China is giving children an extra hour of online play every day for the Lunar New Year

HONG KONG (AP) — As China’s week-long Lunar New Year holiday approaches with promises of holidays and red envelopes full of cash, kids have something else to look forward to — an extra hour of online gaming every day.

For years, Chinese authorities have sought to control the amount of time children spend playing online games, to combat “internet addiction”. They claimed success in curbing the problem, but they didn’t take any chances.

In 2019, authorities restricted minors to play 90 minutes per day on weekdays and banned them from playing between 10pm and 8am. Fridays, weekends and public holidays. Approvals for the game stalled for eight months.

The January 21-27 Lunar New Year holiday, China’s biggest festival, will give them four extra days for online gaming.

And many parents praised these restrictions, even with their children’s tantrums. Social media and gaming companies have set up or enhanced Youth Mode settings on their apps to protect minors. They include features that limit usage, control payments, and display age-appropriate content. For some popular games, real-name registration and even facial recognition gates have been implemented to prevent workarounds.

In November — more than a year after the introduction of stricter game controls — a government industry group, called the Game Industry Group Committee, released a report declaring that the problem of gaming addiction among minors had been “essentially resolved”, even with three hours per week. Fridays, Saturdays and Sundays remain in effect.

Overall, the Game Industry Group report said that more than 75% of minors in China play online games for less than three hours a week, and most parents are satisfied with the new restrictions.

A report released by gaming market intelligence firm Niko Partners in September found that the number of young gamers fell to 82.6 million in 2022 from a peak of 122 million in 2020 as a direct result of China’s regulations.

Beijing resident Zhong Feifei said her 11-year-old daughter has spent less time on games since the restrictions took effect. “My daughter gave up playing online games during the off-limits time,”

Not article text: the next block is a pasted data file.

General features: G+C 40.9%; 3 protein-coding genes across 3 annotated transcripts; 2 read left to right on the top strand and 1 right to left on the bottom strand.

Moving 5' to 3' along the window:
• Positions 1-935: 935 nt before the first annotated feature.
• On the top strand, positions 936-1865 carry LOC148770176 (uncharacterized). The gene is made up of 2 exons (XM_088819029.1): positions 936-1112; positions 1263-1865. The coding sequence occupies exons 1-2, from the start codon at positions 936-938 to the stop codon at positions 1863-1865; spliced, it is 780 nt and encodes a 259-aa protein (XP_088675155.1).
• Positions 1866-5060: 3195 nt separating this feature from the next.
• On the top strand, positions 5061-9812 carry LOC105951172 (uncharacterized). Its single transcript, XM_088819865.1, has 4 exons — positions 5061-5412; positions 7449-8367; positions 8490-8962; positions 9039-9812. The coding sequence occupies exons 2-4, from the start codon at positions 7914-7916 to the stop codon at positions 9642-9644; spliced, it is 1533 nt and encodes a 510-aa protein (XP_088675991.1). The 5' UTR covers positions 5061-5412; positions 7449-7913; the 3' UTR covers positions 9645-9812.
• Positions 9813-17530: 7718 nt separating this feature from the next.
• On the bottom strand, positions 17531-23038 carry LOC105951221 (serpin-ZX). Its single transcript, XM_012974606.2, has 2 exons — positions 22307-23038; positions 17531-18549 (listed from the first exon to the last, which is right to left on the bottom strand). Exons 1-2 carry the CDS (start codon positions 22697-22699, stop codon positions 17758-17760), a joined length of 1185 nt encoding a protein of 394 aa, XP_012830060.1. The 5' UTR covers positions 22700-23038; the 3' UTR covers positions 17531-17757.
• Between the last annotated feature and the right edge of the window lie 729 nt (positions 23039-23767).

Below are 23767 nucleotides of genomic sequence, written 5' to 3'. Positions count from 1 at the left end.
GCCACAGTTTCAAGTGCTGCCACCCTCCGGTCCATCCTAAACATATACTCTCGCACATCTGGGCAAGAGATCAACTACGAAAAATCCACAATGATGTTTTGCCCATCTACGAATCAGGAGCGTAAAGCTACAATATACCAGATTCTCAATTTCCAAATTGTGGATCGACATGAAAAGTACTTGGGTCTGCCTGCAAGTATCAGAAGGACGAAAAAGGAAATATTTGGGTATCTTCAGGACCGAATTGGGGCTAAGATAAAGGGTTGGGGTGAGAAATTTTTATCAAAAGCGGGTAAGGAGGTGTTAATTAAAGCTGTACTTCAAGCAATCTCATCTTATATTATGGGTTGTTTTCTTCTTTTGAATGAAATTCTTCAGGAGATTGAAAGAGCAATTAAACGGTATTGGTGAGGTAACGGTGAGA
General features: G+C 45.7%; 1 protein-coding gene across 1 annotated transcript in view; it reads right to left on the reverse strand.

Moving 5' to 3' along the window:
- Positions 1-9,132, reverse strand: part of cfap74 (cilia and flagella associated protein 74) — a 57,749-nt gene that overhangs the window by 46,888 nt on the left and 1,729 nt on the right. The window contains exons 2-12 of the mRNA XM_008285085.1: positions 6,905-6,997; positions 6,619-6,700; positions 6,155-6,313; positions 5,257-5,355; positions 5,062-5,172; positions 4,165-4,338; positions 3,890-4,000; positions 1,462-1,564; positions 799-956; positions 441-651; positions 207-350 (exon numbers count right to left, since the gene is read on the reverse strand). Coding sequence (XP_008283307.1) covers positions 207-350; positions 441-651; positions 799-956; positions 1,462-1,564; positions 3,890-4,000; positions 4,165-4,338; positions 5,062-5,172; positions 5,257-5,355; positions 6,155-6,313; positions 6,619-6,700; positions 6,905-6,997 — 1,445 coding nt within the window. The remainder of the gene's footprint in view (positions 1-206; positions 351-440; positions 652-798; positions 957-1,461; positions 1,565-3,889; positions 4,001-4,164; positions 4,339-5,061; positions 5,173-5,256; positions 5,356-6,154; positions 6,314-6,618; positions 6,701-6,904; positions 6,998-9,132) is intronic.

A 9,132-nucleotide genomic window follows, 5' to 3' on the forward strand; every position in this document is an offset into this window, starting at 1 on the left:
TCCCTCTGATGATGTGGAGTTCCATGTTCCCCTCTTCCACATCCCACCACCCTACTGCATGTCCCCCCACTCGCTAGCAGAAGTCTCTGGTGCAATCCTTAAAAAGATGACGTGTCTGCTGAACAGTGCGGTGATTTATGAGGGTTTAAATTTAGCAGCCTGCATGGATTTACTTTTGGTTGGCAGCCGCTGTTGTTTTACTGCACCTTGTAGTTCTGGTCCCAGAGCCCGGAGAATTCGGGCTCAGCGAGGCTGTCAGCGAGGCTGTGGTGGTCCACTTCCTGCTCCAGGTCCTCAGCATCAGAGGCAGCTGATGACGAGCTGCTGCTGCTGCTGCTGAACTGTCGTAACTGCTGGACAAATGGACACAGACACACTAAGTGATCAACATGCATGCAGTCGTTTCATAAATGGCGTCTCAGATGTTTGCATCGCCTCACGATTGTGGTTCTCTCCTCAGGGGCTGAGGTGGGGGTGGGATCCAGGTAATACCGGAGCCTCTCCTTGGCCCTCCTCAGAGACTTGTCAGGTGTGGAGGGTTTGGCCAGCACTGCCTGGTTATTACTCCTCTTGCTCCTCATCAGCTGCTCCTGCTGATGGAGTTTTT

Zhang encouraged her daughter to play with other children or spend time in other activities.

“Even during public holidays, she doesn’t spend as much time playing anymore because she found something else to do, like playing with our dog or other toys,” she said.

The gaming industry group’s report said the “biggest loophole” in gaming restrictions was parents helping their children bypass controls. The strict restrictions have also spawned an underground market where minors can buy “cracked” unmoderated games, or rent adult game accounts.

Zhong also enjoys playing games online, but said she avoids doing so when with her child, and leaves home to play in an effort to set a good example.

Parents are the most important factor when it comes to reducing gaming addiction, said Tao Ran, director of the Beijing Adolescent Psychological Development Base, which specializes in treating the problem.

Tao estimates that restrictions and “youth mode” settings on apps have helped counter online gaming addiction among younger children, who may not know how to find workarounds. Kids in middle school or high school tend to be more resourceful and find ways around limitations. This could mean convincing their parents to let them use their accounts, or figuring out passcodes to turn off Youth Mode.

With so many people confined to their homes during the pandemic, Tao noted, kids were spending huge amounts of money online.

said Tao, whose center treats an average of 20 children with severe Internet addiction each month.

“For many of these children with gaming addiction, we find that their parents play games a lot,” said Tao. “So these kids, they look at their parents and they think it’s okay to spend a lot of time playing, because their parents do too.”

With the easing of strict measures, organizers have resumed approving new games.

In February, NetEase, the country’s second-largest game company, acquired the license to Fantasy Life, a role-playing simulation game from Nintendo. However, the company’s partnership with Activision Blizzard is set to end by January 23, which will see successful titles like Overwatch and World of Warcraft pulled from the Chinese market until Blizzard finds a new local partner to publish its games.

December brought the green lights for the first batch of imported games in 18 months – with China’s largest gaming company, Tencent, securing approvals for Riot Games’ tactical shooter Valorant and multiplayer online battle arena game Pokémon Unite.

Not all parents agree with the government’s harsh approach.

Huang Yan, a mother of a 12-year-old daughter and a 7-year-old son in Beijing, said online games can promote teamwork and help children make friends.

“I am not against minors accessing the Internet, games or social media, because this is a general trend and it is impossible to prevent them,” she said. “It is best to allow them to confront these activities and intervene appropriately if they are unable to control themselves, directing them towards other interests.”

Associated Press news associate Yu Ping in Beijing contributed to this report.

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